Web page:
Opening statements in the federal trial of the three former Minneapolis police officers who were involved in the death of George Floyd have begun.
On Monday (Jan. 24), the prosecution told the jury that ex-cops J. Alexander Kueng, Thomas Lane and Tou Thao “made the conscious choice over and over again” not to rescue Floyd as he yelled that he couldn’t breathe while Derek Chauvin knelt on his neck.
Assistant U.S. Attorney Samantha Trepel kicked off her remarks by reading a portion of the Minneapolis Police Department’s policy on how officers should treat people after they are taken into custody. “In your custody, in your care,” she said adding, that it’s “not just a moral responsibility, it’s what the law requires under the U.S. Constitution.”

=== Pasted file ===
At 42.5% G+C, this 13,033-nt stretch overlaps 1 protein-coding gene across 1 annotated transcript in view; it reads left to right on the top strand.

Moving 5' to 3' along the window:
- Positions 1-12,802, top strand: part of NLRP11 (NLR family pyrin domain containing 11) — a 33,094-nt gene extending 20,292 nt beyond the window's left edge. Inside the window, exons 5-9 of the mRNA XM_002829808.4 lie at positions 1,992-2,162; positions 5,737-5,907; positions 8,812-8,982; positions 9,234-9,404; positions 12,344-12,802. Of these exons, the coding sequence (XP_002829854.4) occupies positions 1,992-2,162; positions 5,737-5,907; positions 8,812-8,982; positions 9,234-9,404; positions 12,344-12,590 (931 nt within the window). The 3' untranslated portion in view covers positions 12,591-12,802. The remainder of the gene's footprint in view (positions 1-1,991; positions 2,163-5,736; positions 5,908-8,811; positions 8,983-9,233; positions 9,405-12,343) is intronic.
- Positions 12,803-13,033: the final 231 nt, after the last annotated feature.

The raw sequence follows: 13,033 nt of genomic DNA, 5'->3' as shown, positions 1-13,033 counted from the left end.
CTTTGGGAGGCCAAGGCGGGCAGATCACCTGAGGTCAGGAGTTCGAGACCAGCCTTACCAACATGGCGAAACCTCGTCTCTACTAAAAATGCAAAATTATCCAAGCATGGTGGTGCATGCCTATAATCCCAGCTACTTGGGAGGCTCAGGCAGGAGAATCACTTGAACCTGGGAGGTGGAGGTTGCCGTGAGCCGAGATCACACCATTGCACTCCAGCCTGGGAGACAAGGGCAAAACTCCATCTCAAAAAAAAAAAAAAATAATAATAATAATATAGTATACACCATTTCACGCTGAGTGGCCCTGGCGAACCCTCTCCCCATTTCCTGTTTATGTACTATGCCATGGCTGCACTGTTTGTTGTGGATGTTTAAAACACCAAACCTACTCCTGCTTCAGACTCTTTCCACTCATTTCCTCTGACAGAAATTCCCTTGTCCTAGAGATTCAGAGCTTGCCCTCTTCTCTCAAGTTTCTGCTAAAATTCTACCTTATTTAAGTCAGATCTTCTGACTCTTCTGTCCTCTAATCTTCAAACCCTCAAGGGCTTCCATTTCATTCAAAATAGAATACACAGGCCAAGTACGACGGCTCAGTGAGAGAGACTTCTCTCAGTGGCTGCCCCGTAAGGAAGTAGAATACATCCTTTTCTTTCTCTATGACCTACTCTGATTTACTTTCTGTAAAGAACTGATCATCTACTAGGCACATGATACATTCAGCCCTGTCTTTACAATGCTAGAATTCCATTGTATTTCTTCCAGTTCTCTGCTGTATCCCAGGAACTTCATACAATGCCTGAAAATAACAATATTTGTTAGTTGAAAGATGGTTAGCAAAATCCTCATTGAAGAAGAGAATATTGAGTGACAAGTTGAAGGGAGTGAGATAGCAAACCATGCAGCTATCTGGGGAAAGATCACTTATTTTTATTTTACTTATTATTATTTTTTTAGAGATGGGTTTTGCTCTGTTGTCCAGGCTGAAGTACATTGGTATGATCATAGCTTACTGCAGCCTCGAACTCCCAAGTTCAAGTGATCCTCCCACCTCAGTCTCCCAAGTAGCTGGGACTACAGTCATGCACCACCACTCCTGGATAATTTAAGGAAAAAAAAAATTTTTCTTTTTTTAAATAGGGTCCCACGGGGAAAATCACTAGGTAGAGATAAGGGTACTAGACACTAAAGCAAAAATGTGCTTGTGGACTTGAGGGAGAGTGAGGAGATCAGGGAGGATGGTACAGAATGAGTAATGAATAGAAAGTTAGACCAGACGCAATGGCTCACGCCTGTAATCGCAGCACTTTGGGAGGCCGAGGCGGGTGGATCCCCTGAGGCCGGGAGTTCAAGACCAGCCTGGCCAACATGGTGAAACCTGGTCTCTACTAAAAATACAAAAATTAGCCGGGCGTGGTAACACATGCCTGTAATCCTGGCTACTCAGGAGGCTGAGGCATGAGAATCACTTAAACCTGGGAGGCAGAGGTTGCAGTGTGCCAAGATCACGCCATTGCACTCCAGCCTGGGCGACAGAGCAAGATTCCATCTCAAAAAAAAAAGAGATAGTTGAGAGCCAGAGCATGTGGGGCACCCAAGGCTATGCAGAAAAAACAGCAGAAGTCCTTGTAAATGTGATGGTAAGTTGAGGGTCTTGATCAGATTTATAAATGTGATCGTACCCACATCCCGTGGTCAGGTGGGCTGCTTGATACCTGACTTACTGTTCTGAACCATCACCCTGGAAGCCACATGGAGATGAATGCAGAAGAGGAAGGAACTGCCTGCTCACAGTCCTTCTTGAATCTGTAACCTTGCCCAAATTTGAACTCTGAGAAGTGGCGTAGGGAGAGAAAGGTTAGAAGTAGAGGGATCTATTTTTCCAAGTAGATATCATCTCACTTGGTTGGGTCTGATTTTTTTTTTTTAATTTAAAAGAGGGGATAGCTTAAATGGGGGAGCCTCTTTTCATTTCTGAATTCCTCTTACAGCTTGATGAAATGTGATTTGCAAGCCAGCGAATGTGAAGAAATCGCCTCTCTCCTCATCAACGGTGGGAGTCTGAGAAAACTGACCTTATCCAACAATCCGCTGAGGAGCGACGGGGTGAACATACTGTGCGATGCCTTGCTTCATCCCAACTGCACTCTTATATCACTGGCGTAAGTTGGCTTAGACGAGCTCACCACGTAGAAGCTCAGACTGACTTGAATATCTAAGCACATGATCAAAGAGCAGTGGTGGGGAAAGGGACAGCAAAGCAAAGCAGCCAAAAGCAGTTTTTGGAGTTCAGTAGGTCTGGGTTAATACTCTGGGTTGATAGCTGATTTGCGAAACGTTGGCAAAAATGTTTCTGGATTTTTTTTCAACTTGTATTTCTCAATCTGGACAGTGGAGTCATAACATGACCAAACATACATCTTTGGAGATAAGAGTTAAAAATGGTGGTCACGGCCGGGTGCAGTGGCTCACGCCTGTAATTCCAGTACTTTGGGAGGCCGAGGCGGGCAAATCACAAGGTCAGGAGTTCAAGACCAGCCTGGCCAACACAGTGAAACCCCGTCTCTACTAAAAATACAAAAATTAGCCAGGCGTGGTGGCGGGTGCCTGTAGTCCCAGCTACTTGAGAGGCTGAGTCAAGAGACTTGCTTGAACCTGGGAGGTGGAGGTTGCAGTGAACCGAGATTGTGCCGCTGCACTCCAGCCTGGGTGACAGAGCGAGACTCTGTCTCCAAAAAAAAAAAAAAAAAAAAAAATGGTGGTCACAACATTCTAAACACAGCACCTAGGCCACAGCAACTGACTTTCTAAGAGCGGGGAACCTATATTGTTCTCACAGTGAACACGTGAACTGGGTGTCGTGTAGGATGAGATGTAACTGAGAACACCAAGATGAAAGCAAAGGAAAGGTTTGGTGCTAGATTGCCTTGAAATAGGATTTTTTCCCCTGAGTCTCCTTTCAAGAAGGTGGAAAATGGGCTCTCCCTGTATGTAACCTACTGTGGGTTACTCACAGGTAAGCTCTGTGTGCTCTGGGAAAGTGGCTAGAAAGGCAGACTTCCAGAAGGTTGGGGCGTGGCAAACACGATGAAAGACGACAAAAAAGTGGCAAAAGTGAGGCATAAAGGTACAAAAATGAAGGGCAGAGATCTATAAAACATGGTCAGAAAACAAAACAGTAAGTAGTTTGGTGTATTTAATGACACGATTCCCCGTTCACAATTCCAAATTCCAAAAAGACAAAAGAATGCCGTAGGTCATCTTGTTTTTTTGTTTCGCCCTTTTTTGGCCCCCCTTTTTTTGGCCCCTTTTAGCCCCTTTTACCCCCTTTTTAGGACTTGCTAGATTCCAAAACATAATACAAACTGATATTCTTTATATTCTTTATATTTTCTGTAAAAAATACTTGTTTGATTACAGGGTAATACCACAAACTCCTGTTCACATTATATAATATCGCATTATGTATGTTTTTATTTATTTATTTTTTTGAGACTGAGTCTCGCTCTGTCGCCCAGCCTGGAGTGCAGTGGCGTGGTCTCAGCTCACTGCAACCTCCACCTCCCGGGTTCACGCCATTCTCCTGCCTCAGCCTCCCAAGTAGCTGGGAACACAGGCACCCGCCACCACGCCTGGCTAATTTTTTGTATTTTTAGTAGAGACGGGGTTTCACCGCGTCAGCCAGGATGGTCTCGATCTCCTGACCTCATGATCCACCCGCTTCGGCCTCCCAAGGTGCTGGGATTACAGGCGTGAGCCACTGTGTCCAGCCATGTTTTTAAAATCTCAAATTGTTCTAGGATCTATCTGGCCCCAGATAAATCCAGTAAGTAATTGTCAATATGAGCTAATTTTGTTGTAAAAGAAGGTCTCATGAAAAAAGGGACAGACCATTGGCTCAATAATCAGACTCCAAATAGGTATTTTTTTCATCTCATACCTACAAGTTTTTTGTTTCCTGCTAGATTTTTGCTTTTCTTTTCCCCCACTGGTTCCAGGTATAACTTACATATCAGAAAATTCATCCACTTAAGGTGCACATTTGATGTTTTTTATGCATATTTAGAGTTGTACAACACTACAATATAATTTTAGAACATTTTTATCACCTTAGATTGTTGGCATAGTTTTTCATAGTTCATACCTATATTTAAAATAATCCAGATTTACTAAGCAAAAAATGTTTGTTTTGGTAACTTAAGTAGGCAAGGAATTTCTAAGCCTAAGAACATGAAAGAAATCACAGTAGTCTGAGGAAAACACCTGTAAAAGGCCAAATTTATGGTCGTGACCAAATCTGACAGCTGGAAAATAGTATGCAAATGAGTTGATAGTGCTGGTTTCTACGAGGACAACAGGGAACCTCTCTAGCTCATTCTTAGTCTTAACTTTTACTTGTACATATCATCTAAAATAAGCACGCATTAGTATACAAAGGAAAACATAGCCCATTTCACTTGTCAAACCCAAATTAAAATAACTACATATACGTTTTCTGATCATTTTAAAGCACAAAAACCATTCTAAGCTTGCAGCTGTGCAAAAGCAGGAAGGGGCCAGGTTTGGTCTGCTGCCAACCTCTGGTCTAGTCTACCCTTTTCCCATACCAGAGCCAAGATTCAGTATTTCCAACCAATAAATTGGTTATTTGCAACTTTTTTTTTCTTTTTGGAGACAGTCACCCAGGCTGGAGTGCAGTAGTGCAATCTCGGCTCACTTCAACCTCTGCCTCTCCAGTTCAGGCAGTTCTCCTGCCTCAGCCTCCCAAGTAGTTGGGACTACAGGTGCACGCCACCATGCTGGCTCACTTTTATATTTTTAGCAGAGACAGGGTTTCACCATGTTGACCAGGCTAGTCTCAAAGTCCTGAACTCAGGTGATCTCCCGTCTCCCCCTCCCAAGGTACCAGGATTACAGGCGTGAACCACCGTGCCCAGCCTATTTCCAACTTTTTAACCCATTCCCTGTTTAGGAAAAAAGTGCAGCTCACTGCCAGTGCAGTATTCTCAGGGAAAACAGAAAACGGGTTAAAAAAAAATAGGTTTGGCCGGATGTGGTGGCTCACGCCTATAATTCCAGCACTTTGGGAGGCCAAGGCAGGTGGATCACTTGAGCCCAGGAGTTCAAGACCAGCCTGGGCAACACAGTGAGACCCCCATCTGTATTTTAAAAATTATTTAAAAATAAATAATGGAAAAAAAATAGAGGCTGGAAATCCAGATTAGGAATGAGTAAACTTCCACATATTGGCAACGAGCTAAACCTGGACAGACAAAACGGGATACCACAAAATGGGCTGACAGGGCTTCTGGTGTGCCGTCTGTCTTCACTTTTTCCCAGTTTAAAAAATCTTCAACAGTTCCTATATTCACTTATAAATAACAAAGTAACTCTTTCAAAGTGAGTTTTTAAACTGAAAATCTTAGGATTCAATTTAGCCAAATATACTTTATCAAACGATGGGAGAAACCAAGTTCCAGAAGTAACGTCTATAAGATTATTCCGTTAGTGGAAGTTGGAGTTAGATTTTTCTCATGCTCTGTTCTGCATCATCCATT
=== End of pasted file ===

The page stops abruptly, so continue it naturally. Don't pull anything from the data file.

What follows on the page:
Trepel said the defendants were all trained in CPR, however, they took no action to help save Floyd’s life while he was slowly dying. “Here on May 25, 2020, for second after second, minute after minute, these three CPR-trained defendants stood or knelt next to Officer Chauvin as he slowly killed George Floyd right in front of them,” she said. The prosecutor said the three ex-cops made the “conscious choice over and over again” not to act to protect the 46-year-old Black man they had pinned to the pavement in handcuffs.
Thao, Lane and Kueng’s federal trial is expected to last two to four weeks. All three men are charged with failing to render aid to the victim, whose pleas to breathe were ignored. Kueng and Thao were charged with violating Floyd’s right to be free from reasonable seizure and for not intervening or stopping Chauvin when he knelt on Floyd’s neck for more than nine minutes.
Lane, Kueng and Thao have pleaded not guilty to the aforementioned charges. The men are also set to stand trial in June on state charges related to Floyd’s death.